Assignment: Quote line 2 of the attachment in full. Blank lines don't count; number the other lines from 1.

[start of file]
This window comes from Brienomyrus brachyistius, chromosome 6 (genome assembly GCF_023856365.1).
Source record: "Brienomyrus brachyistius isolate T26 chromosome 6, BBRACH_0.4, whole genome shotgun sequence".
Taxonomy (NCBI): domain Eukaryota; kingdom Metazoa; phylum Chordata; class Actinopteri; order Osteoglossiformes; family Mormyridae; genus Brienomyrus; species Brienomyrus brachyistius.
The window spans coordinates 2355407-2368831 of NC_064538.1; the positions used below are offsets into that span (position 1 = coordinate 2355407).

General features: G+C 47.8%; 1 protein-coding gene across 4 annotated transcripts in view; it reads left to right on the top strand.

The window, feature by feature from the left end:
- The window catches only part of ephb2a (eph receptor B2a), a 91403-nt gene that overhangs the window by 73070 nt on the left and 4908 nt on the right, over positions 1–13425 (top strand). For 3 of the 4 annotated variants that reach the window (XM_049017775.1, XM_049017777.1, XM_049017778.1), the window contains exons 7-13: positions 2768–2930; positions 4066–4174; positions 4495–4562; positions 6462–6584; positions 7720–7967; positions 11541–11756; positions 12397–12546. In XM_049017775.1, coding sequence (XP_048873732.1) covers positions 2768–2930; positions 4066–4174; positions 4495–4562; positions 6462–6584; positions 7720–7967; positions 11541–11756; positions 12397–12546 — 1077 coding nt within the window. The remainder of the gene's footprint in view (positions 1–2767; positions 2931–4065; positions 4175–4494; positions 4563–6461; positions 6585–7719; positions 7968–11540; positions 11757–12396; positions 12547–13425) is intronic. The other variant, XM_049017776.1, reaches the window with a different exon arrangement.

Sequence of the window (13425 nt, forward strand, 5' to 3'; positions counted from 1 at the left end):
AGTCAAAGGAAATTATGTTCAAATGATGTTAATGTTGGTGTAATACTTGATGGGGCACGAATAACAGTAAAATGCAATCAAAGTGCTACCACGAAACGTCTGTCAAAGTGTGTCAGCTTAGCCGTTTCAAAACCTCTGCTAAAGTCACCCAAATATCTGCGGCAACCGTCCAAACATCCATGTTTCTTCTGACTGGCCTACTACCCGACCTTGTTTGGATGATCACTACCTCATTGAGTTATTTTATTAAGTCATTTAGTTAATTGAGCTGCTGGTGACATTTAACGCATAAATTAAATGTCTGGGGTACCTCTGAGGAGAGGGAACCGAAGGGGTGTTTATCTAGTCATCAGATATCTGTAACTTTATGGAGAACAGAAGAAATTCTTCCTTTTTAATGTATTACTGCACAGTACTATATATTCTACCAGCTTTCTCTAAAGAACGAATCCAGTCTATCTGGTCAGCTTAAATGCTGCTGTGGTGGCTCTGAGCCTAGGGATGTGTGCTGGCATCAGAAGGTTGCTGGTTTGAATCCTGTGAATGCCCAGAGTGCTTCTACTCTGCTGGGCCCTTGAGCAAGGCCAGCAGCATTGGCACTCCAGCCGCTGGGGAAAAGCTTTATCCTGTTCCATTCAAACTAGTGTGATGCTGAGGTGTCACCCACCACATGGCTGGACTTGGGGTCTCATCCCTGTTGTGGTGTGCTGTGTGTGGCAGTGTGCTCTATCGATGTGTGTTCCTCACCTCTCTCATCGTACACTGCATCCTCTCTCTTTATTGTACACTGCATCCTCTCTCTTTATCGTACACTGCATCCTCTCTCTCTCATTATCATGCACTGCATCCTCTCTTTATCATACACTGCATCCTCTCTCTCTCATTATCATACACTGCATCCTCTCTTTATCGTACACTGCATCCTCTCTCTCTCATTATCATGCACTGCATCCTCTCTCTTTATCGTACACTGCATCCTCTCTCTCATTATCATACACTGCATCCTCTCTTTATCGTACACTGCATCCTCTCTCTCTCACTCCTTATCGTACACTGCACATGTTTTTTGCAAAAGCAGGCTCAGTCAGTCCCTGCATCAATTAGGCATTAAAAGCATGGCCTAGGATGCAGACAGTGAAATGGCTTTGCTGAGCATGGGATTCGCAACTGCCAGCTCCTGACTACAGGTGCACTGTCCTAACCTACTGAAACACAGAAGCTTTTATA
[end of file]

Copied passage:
Source record: "Brienomyrus brachyistius isolate T26 chromosome 6, BBRACH_0.4, whole genome shotgun sequence".